Naturally, we did not halt any of our other community and environmental programmes just to focus on the improver portfolio. Other, more specialist, initiatives helped us cut CO2 emissions and water usage from our portfolios by 14.5% and 12.2% respectively between mid 2008 and 2010, and reach recycling rates at our shopping centres and office properties of 49% and 42% respectively. As such, learning developed concurrently across the business and over time the distinctiveness of the improver portfolio slowly dissolved into other bigger, more specialist, initiatives. As time passed, there seemed less need or point in maintaining it as a separate initiative since the techniques were becoming more mainstream.

The drive to audit the properties in the improver portfolio also faded as we came to understand that in, say, single-let high street shops, there was little we could do, other than persuasion, to influence matters until the end of the lease; the cost of unhelpful environmental audits was not to be sneezed at in 2008-09. So, after the first round, they became more selective and eventually came to a halt, for the improver portfolio at least; an immense amount of audit work goes on across our portfolios.

Doubtless, readers will be curious about how the improver portfolio performed financially. Having recently blasted IPD and journalists for attempting to assess the link between environmental and investment performance with a bigger set of data than the improver portfolio can offer, you will not be surprised to hear I make no great claims in this regard - at asset or portfolio level.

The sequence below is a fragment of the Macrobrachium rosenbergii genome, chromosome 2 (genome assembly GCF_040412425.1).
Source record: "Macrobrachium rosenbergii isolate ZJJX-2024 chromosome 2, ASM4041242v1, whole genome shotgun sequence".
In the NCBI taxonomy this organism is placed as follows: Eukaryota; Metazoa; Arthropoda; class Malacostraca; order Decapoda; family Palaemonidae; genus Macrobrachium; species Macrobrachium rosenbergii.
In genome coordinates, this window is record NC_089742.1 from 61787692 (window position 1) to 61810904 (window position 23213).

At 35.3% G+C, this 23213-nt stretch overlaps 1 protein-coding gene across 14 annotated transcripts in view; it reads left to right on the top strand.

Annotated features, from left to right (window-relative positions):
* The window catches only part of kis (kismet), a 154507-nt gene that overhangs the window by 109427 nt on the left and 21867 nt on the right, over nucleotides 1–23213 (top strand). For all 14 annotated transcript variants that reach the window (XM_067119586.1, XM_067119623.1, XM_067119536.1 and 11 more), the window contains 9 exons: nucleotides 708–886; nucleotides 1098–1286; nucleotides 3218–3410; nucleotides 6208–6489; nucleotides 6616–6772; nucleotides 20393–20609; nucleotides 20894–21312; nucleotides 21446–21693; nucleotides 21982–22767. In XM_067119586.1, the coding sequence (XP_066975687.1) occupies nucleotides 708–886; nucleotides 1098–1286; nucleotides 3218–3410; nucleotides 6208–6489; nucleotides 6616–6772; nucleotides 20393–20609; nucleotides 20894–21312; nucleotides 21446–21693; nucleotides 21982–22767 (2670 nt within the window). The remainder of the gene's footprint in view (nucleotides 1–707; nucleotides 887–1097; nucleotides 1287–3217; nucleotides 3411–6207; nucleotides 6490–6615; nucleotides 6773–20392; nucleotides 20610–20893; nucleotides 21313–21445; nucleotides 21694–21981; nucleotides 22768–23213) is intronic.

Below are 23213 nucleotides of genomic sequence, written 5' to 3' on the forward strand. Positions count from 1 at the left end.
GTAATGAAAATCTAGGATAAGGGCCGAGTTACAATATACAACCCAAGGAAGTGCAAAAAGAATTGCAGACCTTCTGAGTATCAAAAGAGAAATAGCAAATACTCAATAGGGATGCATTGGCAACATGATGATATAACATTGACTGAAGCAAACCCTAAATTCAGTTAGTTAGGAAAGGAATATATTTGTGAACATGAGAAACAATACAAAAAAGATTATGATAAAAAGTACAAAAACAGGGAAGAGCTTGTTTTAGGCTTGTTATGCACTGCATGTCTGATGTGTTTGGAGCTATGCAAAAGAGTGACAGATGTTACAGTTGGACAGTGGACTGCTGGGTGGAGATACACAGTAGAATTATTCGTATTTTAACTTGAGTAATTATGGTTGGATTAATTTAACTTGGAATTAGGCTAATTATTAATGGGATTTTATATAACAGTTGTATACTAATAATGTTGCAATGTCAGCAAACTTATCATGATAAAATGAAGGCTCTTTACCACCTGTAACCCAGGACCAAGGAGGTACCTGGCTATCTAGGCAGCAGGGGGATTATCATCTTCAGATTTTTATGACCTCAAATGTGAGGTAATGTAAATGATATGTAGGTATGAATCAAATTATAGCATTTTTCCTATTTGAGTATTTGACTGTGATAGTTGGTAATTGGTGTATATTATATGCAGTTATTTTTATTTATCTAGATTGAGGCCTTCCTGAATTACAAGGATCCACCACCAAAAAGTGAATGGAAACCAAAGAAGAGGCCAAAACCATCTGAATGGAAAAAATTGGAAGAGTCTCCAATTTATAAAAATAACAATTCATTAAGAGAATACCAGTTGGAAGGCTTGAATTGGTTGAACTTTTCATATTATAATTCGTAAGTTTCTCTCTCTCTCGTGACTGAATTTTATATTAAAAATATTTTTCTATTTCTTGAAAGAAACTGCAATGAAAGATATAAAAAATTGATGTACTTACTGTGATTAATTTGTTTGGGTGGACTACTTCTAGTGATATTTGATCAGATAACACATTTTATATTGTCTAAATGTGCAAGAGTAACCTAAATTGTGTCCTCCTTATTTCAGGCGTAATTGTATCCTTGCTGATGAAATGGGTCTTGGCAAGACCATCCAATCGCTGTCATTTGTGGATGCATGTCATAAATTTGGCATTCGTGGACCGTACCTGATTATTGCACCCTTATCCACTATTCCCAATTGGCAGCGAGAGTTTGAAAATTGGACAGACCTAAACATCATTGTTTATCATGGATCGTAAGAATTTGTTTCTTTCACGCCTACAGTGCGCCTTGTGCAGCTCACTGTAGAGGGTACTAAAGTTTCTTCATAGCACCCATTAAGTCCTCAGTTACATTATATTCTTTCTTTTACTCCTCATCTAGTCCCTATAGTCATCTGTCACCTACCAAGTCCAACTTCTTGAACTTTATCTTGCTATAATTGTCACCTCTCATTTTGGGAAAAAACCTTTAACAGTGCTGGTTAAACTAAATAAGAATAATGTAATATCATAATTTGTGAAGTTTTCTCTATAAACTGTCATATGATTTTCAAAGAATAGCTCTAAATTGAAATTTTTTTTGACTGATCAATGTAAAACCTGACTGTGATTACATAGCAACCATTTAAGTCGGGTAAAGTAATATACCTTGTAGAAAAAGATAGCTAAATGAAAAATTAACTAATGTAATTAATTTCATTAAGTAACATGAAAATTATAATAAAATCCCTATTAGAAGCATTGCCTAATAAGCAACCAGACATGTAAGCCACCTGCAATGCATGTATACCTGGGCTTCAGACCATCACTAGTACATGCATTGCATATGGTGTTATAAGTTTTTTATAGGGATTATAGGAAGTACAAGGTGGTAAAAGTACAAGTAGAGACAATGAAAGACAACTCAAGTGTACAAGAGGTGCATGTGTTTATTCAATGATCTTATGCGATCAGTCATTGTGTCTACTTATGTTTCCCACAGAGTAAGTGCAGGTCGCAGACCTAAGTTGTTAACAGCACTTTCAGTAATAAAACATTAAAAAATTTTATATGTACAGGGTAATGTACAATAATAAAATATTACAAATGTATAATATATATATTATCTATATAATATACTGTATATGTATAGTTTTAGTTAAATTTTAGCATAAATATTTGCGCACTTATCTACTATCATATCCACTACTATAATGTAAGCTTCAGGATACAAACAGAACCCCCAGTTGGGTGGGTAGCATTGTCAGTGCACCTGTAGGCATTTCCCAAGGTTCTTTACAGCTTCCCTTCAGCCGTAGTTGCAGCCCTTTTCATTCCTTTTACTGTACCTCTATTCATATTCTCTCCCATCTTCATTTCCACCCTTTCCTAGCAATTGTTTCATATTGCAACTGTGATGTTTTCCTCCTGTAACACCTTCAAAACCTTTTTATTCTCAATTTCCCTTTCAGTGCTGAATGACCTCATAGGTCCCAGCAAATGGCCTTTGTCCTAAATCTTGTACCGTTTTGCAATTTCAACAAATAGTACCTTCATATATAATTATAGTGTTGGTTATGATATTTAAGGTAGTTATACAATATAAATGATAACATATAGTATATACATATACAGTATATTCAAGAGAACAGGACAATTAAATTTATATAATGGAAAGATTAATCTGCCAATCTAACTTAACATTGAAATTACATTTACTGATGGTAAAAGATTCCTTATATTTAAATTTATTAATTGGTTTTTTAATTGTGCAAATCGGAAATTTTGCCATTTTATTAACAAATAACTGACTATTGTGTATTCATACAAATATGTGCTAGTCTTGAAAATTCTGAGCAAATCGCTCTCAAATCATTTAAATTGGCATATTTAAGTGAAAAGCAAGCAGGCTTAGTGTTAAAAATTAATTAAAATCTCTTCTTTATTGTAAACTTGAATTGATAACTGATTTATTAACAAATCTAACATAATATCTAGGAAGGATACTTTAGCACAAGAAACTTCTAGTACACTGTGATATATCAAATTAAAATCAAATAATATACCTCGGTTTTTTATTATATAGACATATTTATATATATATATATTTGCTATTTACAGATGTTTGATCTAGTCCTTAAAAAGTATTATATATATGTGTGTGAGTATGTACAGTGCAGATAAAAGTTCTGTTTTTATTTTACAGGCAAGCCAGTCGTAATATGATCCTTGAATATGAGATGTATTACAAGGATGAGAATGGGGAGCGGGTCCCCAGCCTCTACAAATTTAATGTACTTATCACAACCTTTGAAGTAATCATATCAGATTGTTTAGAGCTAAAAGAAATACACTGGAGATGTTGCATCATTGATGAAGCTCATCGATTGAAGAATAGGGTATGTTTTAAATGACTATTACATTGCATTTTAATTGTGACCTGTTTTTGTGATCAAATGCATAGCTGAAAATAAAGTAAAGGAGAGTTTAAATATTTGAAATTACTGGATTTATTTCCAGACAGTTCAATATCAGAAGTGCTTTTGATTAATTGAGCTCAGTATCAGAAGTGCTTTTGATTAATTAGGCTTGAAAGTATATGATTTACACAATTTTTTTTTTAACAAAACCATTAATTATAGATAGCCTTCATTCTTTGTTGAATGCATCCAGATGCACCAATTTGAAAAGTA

There is no doubt the improver portfolio had some notable environmental successes but even at asset level it is hard to prove economic success. Take, for example, our green refurbishment at Griffin Park industrial estate near Southampton where, through simple actions like ensuring greater natural light and using reflective white paint internally to obviate the need for daytime lighting and related costs, we believe we gained a quality (environmentally-conscious) tenant, on a longer than otherwise lease, at a higher than otherwise rent with a lower than otherwise capitalisation rate.

However, choosing a ‘green' course of action means we did not pursue a ‘normal' course of action or get the results. As such, we only have one outcome to reflect upon - beliefs about its superiority over more ‘normal' actions are purely hypothetical, rendering ‘proof' impossible.

Overall, the improver portfolio outperformed and had positive stock scores in three out of four years. However, in one year, it suffered a very bad ‘stock score' and, consequently, over its four-year period, it modestly underperformed the IPD Annual Index. Did this underperformance have anything to do with sustainability? No, it was because some weakly covenanted, secondary retail warehouses had been tagged for the improver portfolio, all of which were marked down and underperformed their sector benchmark in the dark days of 2008.

The data suggest we did achieve some real environmental wins in our improver portfolio without affecting investment performance. So, given its slow dissolution, was the improver portfolio worth it in the end; did it succeed or fail?

It was an initiative of its time that inspired and helped promote learning when the knowledge base in this area was a fraction of what it is now. It helped us gain experience and better think through what works and what does not work, and what it is and is not feasible to claim and do in the field of responsible property management. It helped us see the benefits of mainstreaming responsible investment and become a green fund manager rather than a manager of green funds.

Paul McNamara, director, head of research, Prupim